Obstetrics and Gynecology/Ectopic Pregnancies, Spontaneous Abortion, and other First Trimester Complications

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Spontaneous Abortion[edit | edit source]

Solitary Spontaneous Abortion[edit | edit source]

Spontaneous abortion (SA) is defined as the expulsion or extraction of an embryo or fetus <500g in mass or before 20 weeks gestation. It may also be recognized by first trimester bleeding: recognize, however, that up to 30% of pregnancies encounter some form of first trimester bleeding but less than half of these will be complicated by SA.

Classification[edit | edit source]

  • Threatened abortion: presents with cramping and bleeding, with a closed cervical canal
  • Inevitable abortion: fully dilated cervical canal in the presence of cramping and escalating blood loss
  • Incomplete abortion: fully dilated cervical canal, cramping, bleeding, and some tissue passage, but with retention
  • Missed abortion: in utero fetal demise in the absence of tissue passage
  • Septic abortion: cramping, pain, discharge, bleeding, fever, and malaise.

Epidemiology[edit | edit source]

  • SA complicates >15% of recognized pregnancies.
  • 80% of SAs occur in the first trimester. Very few complicate the second and third trimesters.

Etiology[edit | edit source]

  • 60% of SA in the first trimester are due to abnormal karyotypes. By and large, up to 60% of SA are due to embryonic viability issues.
  • Few, up to 20% of SAs may be due to maternal factors such as maternal age, uterine abnormalities, infection, lifestyle factors (smoking, alcohol, and cocaine are major factors), and concurrent maternal disease.
  • The rest of SAs may have unknown etiologies.

Clinical Presentation[edit | edit source]

  • The major presenting factors are cramping, bleeding, and a history of amenorrhea.
  • The patient may have passed tissue
  • The cervical canal may be dilate
  • The uterus must be enlarged
  • Infection for septic abortions (rare in the developed world, especially in those countries with legalized abortion)

Management[edit | edit source]

See management for recurrent abortions, because management strategies are similar.

Recurrent Abortion[edit | edit source]

Definition and Clinical Presentation[edit | edit source]

  • Primary recurrent abortion: absence of any pregnancy greater than 20 weeks in duration.
  • Secondary recurrent abortion: three or more miscarriages in the context of a previous pregnancy lasting longer than 20 weeks.

Classification[edit | edit source]

Recurrent abortions can be classified into those occurring before 6 weeks, and between 6-10 weeks gestation.

Before 6 weeks:

  • Biochemical abortions occur before 4 weeks of gestation in the context of an Ultrasound negative and Beta-HCG positive pregnancy
  • Anembryonic abortions occur between the 4th and 5th weeks of gestation. It involves passage of a gestational sac with diameter greater than 8mm.
  • Yolk sac abortions occur between the 5th and 6th weeks and involve passage of a gestational sac with yolk sac. The total mass must be greater than 16mm.

Between 6-10 weeks:

  • Embryonic abortions occur between 6 and 10 weeks of gestation and involve passage of a circulatory arrested embryo with crown rump length greater than 5mm.
  • Fetal miscarriages occur between 10 and 20 weeks of gestation, but resemble embryonic abortions in other respects.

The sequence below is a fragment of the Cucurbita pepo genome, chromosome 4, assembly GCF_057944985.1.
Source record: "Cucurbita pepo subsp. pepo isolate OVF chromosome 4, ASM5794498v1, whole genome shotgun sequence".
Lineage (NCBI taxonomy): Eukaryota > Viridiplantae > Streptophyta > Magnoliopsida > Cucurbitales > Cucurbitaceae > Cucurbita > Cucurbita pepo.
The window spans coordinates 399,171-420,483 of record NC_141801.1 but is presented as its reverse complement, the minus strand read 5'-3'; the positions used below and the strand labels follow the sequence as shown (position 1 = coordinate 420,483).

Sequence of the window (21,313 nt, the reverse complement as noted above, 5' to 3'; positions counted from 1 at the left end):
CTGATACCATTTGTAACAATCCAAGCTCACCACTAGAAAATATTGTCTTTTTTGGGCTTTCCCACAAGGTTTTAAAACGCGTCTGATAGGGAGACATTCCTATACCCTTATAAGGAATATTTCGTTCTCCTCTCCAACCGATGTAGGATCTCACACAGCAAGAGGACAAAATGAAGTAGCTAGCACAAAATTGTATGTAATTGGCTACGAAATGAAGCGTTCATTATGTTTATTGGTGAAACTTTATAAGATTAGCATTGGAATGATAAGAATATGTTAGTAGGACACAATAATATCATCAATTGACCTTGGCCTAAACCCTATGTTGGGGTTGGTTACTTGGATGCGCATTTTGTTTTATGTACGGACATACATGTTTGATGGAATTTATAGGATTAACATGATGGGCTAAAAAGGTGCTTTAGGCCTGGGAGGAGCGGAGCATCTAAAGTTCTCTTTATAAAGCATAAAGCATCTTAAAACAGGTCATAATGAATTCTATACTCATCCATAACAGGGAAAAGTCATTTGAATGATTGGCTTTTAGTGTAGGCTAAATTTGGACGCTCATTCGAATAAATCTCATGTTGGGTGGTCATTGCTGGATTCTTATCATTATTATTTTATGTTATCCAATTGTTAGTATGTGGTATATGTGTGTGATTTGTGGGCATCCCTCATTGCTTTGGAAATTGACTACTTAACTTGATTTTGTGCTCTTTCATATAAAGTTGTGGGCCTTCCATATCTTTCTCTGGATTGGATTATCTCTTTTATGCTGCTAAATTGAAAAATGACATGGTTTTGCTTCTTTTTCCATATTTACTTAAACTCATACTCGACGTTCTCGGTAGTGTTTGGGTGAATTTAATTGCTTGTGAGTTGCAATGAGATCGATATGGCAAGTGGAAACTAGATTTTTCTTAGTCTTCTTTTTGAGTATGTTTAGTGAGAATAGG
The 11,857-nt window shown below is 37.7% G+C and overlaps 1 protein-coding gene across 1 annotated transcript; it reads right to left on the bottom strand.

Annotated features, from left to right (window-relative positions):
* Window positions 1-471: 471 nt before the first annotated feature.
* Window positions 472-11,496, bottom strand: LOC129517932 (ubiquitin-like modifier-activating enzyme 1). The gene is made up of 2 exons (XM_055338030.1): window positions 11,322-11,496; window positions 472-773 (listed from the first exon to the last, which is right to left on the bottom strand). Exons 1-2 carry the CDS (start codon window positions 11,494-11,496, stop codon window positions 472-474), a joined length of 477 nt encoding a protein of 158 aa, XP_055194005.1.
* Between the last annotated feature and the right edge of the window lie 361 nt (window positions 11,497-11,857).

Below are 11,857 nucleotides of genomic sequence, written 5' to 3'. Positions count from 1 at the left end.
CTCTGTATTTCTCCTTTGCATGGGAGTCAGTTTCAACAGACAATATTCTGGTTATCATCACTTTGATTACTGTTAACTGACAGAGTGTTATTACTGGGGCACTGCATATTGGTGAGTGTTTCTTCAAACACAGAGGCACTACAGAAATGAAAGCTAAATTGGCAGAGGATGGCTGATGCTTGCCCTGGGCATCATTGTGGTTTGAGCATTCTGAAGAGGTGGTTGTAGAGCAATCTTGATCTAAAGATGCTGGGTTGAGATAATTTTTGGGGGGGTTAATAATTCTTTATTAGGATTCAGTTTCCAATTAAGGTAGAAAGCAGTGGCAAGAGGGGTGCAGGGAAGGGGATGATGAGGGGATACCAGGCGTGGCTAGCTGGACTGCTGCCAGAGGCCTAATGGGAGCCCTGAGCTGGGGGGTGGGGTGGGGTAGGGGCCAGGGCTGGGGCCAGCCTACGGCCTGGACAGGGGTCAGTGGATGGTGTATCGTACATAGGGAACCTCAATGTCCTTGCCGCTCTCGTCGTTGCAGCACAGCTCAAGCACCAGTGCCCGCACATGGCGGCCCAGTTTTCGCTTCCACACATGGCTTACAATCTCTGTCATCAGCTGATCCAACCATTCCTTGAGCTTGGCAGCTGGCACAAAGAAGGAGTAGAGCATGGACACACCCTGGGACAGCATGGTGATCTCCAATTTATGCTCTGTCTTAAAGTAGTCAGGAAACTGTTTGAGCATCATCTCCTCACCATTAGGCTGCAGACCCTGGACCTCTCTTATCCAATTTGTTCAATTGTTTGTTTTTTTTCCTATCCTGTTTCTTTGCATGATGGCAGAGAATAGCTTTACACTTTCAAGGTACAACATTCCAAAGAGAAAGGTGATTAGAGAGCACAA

Epidemiology[edit | edit source]

  • 1-2% of couples experience recurrent abortions

Etiology[edit | edit source]

  • The risk of subsequent abortion increases exponentially with the number of prior abortions experienced by a couple.

Management[edit | edit source]

  • Grief counseling
  • Measure Rh status. If mother is Rh negative, administer Rho(D) Intravenous Immune Globulin.
  • Conservative approach: typically expulsion of fetal remains within 2 - 4 weeks.
  • Misoprostol (Prostaglandin E1 analogue): side effects include pain, diarrhea, fever, and bleeding.
  • Dilatation and curretage: indicated for hemodynamic instability, infection. Side effects include perforation, adhesions, trauma, and infection.

Ectopic pregnancies[edit | edit source]

Ectopic pregnancies are defined as the presence of gestational tissue outside of the uterine cavity. Ectopic pregnancies are life-threatening emergencies.

Epidemiology[edit | edit source]

  • Ectopic pregnancies affect 2% of all pregnancies, and approximately 10% of individuals with first trimester bleeding.
  • Ectopic pregnancy is the leading cause of first trimester mortality.

Etiology[edit | edit source]

  • Half of all ectopic pregnancies occur in the context of absent risk factors.
  • A major risk factor for ectopic pregnancy is previous incidence of pelvic inflammatory disease.
  • Ectopic pregnancy recurs in 15% of women and this risk increases proportionally with the invasiveness of the initial treatment.
    • On the same note, tubal manipulation increases the risk for ectopic pregnancy.
  • Infertility (related to tubal manipulation)
  • Age under 18 (at sexual debut) or over 35.

Clinical Presentation[edit | edit source]

  • Abdominal pain
  • Bleeding
  • Amenorrhea
  • If ruptured, the ectopic pregnancy may cause intraperitoneal hemorrhage.

Diagnosis[edit | edit source]

  • Clinical diagnosis, however, lab tests and imaging may be used to confirm.
  • Beta-HCG will increase at a rate less than 50% per 48h.
  • 15% of ectopic pregnancies will have a normal doubling time, and 15% of normal pregnancies will be associated with doubling times <15%.
  • Progesterone measured in light of clinical findings may be helpful:
    • <15.9 pmol/L predicts EP or SA
    • >63.6 pmol/L predicts viable pregnancy located in the intrauterine cavity.
  • Ultrasound

Management[edit | edit source]

  • Conservative "watch and wait" approach: indicated by absent rupture, B-HCG <1500 U/L, declining change in B-HCG within 48h. B-HCG should be followed weekly until they extend below 5U/L. During this time, sexual intercourse is contraindicated.
  • Methotrexate: indicated for persistent ectopic pregnancy (BHCG >5000 and/or rising 2 days later), and works best for ectopic pregnancies <35mm in diameter.
    • Patient must be hemodynamically stable with no active bleeding
    • Patient must have stable hematological and hepatic function
    • Alcohol, folic acid, and intercourse are contraindicated during methotrexate therapy.